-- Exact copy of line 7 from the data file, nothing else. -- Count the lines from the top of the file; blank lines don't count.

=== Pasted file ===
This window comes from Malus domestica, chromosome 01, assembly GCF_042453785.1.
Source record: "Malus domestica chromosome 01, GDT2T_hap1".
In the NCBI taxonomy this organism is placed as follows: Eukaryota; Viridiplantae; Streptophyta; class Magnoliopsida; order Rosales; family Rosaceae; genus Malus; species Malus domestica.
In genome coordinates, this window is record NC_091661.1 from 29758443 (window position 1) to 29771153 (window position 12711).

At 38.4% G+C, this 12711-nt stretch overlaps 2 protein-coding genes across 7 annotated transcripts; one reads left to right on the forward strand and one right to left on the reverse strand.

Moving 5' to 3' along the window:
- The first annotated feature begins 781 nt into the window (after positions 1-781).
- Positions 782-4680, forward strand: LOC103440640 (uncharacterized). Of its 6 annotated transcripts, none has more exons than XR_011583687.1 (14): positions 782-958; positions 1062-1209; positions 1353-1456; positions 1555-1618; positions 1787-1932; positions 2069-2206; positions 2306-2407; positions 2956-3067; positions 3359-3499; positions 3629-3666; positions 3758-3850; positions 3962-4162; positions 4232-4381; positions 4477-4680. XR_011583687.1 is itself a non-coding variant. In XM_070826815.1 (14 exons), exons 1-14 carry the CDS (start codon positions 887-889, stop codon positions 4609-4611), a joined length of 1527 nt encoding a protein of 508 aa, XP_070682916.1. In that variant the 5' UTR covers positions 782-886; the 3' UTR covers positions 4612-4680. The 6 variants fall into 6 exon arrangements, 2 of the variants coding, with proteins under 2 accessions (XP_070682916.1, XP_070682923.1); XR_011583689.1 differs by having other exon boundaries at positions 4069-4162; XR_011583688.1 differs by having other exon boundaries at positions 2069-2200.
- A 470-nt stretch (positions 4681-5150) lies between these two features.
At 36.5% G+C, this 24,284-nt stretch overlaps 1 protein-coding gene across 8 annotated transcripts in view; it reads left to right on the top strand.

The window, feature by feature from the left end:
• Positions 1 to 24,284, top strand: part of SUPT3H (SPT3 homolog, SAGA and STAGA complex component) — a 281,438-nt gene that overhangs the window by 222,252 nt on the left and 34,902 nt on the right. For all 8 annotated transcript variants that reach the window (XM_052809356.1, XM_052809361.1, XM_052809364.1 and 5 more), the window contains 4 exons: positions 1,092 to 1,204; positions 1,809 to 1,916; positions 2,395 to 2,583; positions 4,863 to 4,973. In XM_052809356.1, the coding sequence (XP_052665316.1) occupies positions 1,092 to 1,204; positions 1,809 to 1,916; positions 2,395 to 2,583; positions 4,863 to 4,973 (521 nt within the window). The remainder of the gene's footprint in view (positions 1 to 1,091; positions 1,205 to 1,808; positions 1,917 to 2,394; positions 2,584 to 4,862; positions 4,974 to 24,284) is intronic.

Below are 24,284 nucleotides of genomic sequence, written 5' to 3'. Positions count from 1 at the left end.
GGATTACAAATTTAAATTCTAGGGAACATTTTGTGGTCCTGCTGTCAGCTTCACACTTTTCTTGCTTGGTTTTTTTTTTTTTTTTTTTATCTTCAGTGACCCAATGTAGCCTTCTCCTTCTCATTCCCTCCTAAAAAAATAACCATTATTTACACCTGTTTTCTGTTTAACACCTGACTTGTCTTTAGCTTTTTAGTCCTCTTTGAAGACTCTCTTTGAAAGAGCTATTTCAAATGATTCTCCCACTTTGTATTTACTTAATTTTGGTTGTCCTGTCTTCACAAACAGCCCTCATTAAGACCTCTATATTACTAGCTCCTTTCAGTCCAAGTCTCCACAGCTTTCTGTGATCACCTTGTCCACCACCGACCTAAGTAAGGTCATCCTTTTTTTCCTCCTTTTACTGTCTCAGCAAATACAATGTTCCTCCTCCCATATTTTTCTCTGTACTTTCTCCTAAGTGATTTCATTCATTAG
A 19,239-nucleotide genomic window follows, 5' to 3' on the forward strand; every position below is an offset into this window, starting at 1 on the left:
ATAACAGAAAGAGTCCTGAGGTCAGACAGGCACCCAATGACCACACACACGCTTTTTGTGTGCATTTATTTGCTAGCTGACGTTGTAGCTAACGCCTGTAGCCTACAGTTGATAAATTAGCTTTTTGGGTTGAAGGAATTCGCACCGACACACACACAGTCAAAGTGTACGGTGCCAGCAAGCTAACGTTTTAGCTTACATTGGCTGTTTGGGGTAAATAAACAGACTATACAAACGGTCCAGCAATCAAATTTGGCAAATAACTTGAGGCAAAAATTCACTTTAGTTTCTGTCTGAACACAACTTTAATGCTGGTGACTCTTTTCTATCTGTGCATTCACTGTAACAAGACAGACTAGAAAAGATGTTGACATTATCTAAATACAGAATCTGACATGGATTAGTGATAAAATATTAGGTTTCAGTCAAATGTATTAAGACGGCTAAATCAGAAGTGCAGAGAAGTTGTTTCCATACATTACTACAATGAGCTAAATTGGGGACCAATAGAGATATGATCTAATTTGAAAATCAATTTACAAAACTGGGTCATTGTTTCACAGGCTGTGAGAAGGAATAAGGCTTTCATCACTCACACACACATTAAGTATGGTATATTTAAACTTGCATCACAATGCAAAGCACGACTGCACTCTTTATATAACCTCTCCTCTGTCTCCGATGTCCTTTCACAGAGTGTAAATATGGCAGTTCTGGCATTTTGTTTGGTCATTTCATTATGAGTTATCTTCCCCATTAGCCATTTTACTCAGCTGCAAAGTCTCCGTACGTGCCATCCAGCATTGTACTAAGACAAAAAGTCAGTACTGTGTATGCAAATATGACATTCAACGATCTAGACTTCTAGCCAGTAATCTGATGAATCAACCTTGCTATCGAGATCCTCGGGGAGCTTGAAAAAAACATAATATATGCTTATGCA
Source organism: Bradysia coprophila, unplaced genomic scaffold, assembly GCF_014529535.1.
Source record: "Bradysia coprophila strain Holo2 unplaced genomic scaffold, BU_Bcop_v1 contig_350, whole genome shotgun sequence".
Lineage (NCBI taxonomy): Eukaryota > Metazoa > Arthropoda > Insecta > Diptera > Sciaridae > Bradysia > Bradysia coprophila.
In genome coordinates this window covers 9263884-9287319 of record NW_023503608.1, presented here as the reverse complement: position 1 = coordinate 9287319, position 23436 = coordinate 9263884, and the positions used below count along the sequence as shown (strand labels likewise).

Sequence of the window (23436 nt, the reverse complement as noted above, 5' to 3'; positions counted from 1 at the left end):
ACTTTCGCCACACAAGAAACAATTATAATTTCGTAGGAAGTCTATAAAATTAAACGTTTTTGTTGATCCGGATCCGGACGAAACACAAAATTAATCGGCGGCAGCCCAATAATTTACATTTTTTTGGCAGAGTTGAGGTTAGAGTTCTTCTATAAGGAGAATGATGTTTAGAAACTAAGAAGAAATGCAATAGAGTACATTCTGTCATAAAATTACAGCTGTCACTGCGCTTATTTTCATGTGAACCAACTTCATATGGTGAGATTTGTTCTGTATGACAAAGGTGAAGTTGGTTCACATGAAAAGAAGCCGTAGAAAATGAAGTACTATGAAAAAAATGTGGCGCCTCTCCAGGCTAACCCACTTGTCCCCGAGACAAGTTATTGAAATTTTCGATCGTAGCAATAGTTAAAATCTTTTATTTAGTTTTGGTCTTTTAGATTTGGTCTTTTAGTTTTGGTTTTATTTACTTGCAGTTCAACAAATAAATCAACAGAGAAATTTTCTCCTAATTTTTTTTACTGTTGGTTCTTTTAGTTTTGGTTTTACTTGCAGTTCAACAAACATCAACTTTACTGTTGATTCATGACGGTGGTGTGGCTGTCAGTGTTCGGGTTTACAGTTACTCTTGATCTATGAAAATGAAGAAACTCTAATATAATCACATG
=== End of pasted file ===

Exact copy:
- The first annotated feature begins 781 nt into the window (after positions 1-781).